7. Under the statutory framework in California, employees lost the right to sue employees for almost any kind of injury received on the job regardless of the employer’s culpability. In return, worker’s compensation benefits are available for almost any injury received while on the job. Benefits can be reduced or increased by a percentage as a result of serious and willful misconduct by the employee or employer. Serious and willful misconduct is conduct beyond negligence or gross negligence.

  8. leej, Unless self insured, the worker’s comp. insurance company makes that decision. Govt. is mostly self insured so then they make the decision. That’s the problem. The govt. is using taxpayers money so they don’t give a rat’s ass, “Pay the claim” is their first reaction.

    I often got called when the govt. employee was flaunting their fraud, or..and this is wrong and why I stopped taking the cases, when it was political. By political I mean the govt. insurance administrator didn’t like the employees union activities, or just regular old duopoly politics. The fact that I did not like, and stopped taking cases because of union busting will shock some here. It’s true. That was horseshit and that’s one reason why I stopped taking govt. cases. I swear under oath. The straw breaker was when a govt. administrator said to me, “We would like you to not do your usual surveillance, we want this person to KNOW they’re being watched.” I didn’t take the case, told them why, and turned down several cases after that until they stopped calling.

    I would make a guess that @ least 80% of companies buy work comp. insurance. That helps take the conflict of interest out. Not totally, but substantially. By that I mean, when I got a work comp claim from and insurance company it was hardly ever political. There were red flags, and so they hired me for surveillance. I would have contact w/ the insured[employer] most the time, because both the insurance company and insured[employer] were on the same page regarding the claimant. It got tricky in smaller companies where maybe the claimant was a family member, or good friend of the employer[insured]. The employer wanted the claim paid but the insurance company saw red flags. So, the insurance company would hire me and tell me not to contact the employer. Finally, on rare occasions, you got the same political dynamic of the aforementioned self insured govt. agency. The employer is a big account for the insurance company. Insurance is a competitive biz. So, the employer says to the insurance company, we want this claimant investigated or we’re taking our biz elsewhere. That’s tough. Savvy insurance claims managers would hire me. They would tell me, “This is a political thing, so do some surveillance but I doubt you’ll find anything.” They would give me a tight budget. This was in effect, an insurance company having some integrity. Don’t see that very often.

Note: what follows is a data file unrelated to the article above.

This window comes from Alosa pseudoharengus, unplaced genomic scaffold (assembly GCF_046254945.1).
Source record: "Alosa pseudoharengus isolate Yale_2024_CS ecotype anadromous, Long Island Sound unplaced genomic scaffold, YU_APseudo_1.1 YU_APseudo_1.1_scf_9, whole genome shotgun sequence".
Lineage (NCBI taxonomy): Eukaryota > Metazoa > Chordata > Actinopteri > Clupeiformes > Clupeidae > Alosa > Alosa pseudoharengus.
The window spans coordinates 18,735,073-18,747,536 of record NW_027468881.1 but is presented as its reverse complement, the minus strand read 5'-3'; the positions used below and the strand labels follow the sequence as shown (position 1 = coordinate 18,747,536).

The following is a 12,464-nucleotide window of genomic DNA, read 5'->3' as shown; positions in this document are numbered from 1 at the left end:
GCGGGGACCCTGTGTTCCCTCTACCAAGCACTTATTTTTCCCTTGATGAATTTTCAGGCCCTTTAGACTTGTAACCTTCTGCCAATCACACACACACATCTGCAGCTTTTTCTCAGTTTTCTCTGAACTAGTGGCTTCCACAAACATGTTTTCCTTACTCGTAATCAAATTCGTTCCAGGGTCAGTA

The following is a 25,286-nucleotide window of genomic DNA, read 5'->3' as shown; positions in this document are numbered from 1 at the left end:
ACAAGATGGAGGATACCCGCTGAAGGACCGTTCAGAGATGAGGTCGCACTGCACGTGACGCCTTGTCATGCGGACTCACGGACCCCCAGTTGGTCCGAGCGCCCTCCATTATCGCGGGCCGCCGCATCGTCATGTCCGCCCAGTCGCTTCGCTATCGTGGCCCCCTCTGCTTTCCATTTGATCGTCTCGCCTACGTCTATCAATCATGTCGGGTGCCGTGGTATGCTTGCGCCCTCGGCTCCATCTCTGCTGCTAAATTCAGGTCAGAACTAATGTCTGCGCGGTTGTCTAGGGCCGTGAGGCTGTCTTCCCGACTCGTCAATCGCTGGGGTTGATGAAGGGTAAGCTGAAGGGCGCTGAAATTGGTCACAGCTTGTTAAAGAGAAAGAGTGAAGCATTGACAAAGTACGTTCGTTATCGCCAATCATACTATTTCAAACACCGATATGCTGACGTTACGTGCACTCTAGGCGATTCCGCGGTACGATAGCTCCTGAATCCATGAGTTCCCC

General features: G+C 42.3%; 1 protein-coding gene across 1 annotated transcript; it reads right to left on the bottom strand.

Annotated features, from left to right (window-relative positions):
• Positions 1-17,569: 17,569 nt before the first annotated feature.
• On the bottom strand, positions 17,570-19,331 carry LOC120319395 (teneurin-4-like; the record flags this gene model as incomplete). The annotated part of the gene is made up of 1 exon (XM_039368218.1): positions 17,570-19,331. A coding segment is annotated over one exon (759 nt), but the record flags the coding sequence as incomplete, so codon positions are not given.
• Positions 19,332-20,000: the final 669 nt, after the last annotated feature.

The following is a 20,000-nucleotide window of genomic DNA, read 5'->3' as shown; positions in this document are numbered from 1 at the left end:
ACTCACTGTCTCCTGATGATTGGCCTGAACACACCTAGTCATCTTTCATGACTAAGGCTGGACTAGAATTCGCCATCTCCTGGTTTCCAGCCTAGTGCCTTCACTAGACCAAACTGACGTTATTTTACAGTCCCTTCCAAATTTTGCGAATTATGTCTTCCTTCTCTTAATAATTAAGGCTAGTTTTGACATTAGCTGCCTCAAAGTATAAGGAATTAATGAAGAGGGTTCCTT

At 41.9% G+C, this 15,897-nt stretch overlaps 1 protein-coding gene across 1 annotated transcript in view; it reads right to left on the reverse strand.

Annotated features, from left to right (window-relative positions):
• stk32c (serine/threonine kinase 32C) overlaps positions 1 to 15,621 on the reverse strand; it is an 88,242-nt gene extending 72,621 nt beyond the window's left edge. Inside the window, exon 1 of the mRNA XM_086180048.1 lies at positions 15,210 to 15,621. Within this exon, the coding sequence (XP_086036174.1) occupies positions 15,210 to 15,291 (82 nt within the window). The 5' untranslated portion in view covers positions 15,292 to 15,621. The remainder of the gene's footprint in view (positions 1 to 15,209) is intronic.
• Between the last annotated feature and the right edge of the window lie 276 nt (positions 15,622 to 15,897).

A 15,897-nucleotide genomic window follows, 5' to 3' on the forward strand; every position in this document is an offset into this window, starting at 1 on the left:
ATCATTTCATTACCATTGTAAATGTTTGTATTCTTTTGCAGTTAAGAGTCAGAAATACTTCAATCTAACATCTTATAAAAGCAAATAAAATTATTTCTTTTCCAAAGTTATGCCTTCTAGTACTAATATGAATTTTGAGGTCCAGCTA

9. an investigation concluded that he acted appropriately in spraying the non-violent students. (Seems to me if he was encircled then maybe those were the students that he should have considered spraying.)
    How can it be appropriate when they were nonviolent? Oh right because that way this guy can benefit from his behavior. One has to wonder was this worked out before they fired him so he knew he would come away with cash? (I don’t know much about how workers comp works but understand you can get it if the employer doesn’t fight it (?) )

  10. In my early years I took cases from the City, County and State worker’s comp/disability dept. They oversaw their own claims. It was a mess. However, police and firefighters, @ the time, had their own system of “disability.” It was really just an early retirement plan w/ virtually no oversight. The most BLATANT frauds I ever investigated involved police and firefighters. My work was limited to Wi., but from talking w/ colleagues in other states, it is a widespread problem.

  11. If the officers legitimately felt threatened by the “encirclement,” they’d have had their firearms out. What a load of crap.

  12. Assault a human while wearing a uniform and win a prize! Police officers see no down side to their abuse of citizens exercising their first amendment rights or just walking down the street.

  13. Just further confirmation that cops are a favored group – protected from the laws that would put the rest of us in jail.

  14. QUOTE “The record of the case is highly conflicted. On one hand, Pike was fired and yet an investigation concluded that he acted appropriately in spraying the non-violent students.
    The University police chief rejected the findings of the internal panel in terminating Pike.”

    Why didn’t they just have the National Guard shoot & bayonet the unarmed students like in the old days?
    NONE of the National Guard were ever prosecuted for those either.